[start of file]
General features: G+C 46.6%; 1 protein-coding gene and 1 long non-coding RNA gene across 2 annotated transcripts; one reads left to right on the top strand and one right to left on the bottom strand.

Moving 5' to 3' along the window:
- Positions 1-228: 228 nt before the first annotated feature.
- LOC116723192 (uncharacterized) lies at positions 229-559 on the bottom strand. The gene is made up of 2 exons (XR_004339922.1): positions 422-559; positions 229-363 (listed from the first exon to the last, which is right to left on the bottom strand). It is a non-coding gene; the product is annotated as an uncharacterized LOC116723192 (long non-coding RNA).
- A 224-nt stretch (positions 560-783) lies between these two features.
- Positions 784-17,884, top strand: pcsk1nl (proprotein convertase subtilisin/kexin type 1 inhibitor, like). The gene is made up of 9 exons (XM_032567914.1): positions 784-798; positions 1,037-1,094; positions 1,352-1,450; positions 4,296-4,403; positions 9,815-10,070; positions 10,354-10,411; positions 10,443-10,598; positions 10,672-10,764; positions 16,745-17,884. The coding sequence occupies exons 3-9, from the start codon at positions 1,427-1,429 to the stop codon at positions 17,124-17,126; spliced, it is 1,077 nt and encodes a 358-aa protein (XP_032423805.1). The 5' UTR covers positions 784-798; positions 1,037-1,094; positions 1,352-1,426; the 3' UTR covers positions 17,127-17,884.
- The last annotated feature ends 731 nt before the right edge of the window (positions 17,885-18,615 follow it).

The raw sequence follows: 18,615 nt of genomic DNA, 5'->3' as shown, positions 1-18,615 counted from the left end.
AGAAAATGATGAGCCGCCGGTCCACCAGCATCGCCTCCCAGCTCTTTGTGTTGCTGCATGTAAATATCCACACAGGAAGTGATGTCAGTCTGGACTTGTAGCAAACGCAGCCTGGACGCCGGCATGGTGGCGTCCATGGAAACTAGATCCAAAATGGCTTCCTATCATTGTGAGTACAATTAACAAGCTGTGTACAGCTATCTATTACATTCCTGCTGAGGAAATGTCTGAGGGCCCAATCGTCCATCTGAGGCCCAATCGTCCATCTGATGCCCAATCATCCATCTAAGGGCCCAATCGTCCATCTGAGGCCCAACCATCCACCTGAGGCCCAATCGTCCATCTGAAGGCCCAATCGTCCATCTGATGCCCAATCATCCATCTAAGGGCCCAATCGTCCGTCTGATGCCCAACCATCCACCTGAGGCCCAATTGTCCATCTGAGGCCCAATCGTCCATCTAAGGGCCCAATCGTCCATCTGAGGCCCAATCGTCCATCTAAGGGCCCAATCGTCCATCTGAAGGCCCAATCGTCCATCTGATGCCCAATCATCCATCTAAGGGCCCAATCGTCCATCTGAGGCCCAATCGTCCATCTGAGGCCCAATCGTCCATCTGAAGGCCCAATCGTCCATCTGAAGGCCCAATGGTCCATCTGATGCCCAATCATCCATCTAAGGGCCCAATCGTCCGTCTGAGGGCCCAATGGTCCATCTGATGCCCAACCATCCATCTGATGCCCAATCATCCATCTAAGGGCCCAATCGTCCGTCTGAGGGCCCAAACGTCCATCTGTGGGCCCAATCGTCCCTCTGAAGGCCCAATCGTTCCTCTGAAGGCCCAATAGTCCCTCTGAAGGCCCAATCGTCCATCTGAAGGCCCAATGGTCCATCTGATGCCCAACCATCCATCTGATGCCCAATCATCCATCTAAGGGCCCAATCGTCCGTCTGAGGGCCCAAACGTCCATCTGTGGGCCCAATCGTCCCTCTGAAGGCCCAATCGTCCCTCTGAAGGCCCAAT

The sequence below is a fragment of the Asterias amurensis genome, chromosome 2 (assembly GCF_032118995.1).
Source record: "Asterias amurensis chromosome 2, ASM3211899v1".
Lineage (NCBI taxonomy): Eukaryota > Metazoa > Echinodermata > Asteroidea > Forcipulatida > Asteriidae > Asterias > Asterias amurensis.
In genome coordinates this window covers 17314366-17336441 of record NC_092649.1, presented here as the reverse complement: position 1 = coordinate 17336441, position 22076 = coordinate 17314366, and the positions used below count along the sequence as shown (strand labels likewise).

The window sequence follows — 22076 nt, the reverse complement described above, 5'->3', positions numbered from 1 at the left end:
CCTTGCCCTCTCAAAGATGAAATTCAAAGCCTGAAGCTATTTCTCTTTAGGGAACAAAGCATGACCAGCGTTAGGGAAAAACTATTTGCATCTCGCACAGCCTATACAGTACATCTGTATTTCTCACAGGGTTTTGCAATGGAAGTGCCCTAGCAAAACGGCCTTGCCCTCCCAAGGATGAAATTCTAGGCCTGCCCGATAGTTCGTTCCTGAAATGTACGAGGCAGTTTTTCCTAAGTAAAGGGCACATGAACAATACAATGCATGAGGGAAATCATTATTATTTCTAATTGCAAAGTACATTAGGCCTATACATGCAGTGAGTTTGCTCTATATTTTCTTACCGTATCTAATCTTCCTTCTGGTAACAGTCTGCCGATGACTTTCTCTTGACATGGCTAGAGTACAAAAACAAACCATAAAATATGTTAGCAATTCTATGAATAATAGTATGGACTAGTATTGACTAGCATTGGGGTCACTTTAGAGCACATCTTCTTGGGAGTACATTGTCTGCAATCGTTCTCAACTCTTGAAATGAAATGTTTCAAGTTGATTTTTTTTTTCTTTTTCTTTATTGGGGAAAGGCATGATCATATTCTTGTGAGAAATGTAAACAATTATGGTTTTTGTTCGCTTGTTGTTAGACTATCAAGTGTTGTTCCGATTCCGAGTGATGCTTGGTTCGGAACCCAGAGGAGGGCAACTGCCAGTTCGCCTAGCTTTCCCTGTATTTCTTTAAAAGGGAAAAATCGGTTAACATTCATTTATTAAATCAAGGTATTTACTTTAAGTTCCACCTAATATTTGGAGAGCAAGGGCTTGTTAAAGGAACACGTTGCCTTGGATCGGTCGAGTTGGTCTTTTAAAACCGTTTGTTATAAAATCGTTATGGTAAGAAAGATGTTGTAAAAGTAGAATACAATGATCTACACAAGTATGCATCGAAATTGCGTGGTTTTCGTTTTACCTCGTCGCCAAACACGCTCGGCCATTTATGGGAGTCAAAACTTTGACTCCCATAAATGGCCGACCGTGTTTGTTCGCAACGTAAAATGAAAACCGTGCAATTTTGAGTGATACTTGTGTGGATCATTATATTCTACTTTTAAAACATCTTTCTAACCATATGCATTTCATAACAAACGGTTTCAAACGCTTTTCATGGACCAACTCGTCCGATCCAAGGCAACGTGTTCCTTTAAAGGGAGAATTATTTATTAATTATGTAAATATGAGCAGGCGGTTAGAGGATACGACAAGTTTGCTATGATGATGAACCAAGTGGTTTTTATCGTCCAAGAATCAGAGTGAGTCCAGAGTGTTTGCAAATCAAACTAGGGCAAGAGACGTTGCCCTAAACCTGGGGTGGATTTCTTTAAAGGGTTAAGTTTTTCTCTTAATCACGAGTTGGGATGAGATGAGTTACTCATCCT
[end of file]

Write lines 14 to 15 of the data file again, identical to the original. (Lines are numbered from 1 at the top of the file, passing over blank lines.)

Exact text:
The window sequence follows — 22076 nt, the reverse complement described above, 5'->3', positions numbered from 1 at the left end:
CCTTGCCCTCTCAAAGATGAAATTCAAAGCCTGAAGCTATTTCTCTTTAGGGAACAAAGCATGACCAGCGTTAGGGAAAAACTATTTGCATCTCGCACAGCCTATACAGTACATCTGTATTTCTCACAGGGTTTTGCAATGGAAGTGCCCTAGCAAAACGGCCTTGCCCTCCCAAGGATGAAATTCTAGGCCTGCCCGATAGTTCGTTCCTGAAATGTACGAGGCAGTTTTTCCTAAGTAAAGGGCACATGAACAATACAATGCATGAGGGAAATCATTATTATTTCTAATTGCAAAGTACATTAGGCCTATACATGCAGTGAGTTTGCTCTATATTTTCTTACCGTATCTAATCTTCCTTCTGGTAACAGTCTGCCGATGACTTTCTCTTGACATGGCTAGAGTACAAAAACAAACCATAAAATATGTTAGCAATTCTATGAATAATAGTATGGACTAGTATTGACTAGCATTGGGGTCACTTTAGAGCACATCTTCTTGGGAGTACATTGTCTGCAATCGTTCTCAACTCTTGAAATGAAATGTTTCAAGTTGATTTTTTTTTTCTTTTTCTTTATTGGGGAAAGGCATGATCATATTCTTGTGAGAAATGTAAACAATTATGGTTTTTGTTCGCTTGTTGTTAGACTATCAAGTGTTGTTCCGATTCCGAGTGATGCTTGGTTCGGAACCCAGAGGAGGGCAACTGCCAGTTCGCCTAGCTTTCCCTGTATTTCTTTAAAAGGGAAAAATCGGTTAACATTCATTTATTAAATCAAGGTATTTACTTTAAGTTCCACCTAATATTTGGAGAGCAAGGGCTTGTTAAAGGAACACGTTGCCTTGGATCGGTCGAGTTGGTCTTTTAAAACCGTTTGTTATAAAATCGTTATGGTAAGAAAGATGTTGTAAAAGTAGAATACAATGATCTACACAAGTATGCATCGAAATTGCGTGGTTTTCGTTTTACCTCGTCGCCAAACACGCTCGGCCATTTATGGGAGTCAAAACTTTGACTCCCATAAATGGCCGACCGTGTTTGTTCGCAACGTAAAATGAAAACCGTGCAATTTTGAGTGATACTTGTGTGGATCATTATATTCTACTTTTAAAACATCTTTCTAACCATATGCATTTCATAACAAACGGTTTCAAACGCTTTTCATGGACCAACTCGTCCGATCCAAGGCAACGTGTTCCTTTAAAGGGAGAATTATTTATTAATTATGTAAATATGAGCAGGCGGTTAGAGGATACGACAAGTTTGCTATGATGATGAACCAAGTGGTTTTTATCGTCCAAGAATCAGAGTGAGTCCAGAGTGTTTGCAAATCAAACTAGGGCAAGAGACGTTGCCCTAAACCTGGGGTGGATTTCTTTAAAGGGTTAAGTTTTTCTCTTAATCACGAGTTGGGATGAGATGAGTTACTCATCCT